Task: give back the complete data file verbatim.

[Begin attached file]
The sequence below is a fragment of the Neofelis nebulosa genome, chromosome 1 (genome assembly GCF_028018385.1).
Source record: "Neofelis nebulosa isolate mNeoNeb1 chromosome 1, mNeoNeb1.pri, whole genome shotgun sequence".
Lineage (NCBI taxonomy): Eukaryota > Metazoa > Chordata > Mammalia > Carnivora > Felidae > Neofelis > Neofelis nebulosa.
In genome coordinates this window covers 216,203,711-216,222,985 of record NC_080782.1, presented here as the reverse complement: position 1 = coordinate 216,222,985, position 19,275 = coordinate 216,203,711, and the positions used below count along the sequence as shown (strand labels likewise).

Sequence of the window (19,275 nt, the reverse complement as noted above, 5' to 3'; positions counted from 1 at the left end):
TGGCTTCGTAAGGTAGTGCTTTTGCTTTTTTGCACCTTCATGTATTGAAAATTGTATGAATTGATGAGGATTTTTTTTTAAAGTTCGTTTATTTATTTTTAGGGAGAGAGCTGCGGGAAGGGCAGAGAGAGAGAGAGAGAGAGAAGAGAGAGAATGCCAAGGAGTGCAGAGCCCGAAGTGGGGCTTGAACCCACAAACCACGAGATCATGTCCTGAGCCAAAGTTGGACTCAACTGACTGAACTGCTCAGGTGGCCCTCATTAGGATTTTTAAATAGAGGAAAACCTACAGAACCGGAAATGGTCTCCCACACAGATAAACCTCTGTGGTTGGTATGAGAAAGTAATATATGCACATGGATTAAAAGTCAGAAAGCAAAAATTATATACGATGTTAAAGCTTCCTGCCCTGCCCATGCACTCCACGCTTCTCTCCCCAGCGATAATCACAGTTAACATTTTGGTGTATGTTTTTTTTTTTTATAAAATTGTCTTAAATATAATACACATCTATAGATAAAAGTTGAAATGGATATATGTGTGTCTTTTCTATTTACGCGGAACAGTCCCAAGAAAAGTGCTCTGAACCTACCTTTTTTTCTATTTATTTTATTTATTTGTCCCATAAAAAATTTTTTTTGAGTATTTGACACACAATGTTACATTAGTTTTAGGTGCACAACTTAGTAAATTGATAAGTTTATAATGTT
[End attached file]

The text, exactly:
The sequence below is a fragment of the Neofelis nebulosa genome, chromosome 1 (genome assembly GCF_028018385.1).
Source record: "Neofelis nebulosa isolate mNeoNeb1 chromosome 1, mNeoNeb1.pri, whole genome shotgun sequence".
Lineage (NCBI taxonomy): Eukaryota > Metazoa > Chordata > Mammalia > Carnivora > Felidae > Neofelis > Neofelis nebulosa.
In genome coordinates this window covers 216,203,711-216,222,985 of record NC_080782.1, presented here as the reverse complement: position 1 = coordinate 216,222,985, position 19,275 = coordinate 216,203,711, and the positions used below count along the sequence as shown (strand labels likewise).

Sequence of the window (19,275 nt, the reverse complement as noted above, 5' to 3'; positions counted from 1 at the left end):
TGGCTTCGTAAGGTAGTGCTTTTGCTTTTTTGCACCTTCATGTATTGAAAATTGTATGAATTGATGAGGATTTTTTTTTAAAGTTCGTTTATTTATTTTTAGGGAGAGAGCTGCGGGAAGGGCAGAGAGAGAGAGAGAGAGAGAAGAGAGAGAATGCCAAGGAGTGCAGAGCCCGAAGTGGGGCTTGAACCCACAAACCACGAGATCATGTCCTGAGCCAAAGTTGGACTCAACTGACTGAACTGCTCAGGTGGCCCTCATTAGGATTTTTAAATAGAGGAAAACCTACAGAACCGGAAATGGTCTCCCACACAGATAAACCTCTGTGGTTGGTATGAGAAAGTAATATATGCACATGGATTAAAAGTCAGAAAGCAAAAATTATATACGATGTTAAAGCTTCCTGCCCTGCCCATGCACTCCACGCTTCTCTCCCCAGCGATAATCACAGTTAACATTTTGGTGTATGTTTTTTTTTTTTATAAAATTGTCTTAAATATAATACACATCTATAGATAAAAGTTGAAATGGATATATGTGTGTCTTTTCTATTTACGCGGAACAGTCCCAAGAAAAGTGCTCTGAACCTACCTTTTTTTCTATTTATTTTATTTATTTGTCCCATAAAAAATTTTTTTTGAGTATTTGACACACAATGTTACATTAGTTTTAGGTGCACAACTTAGTAAATTGATAAGTTTATAATGTT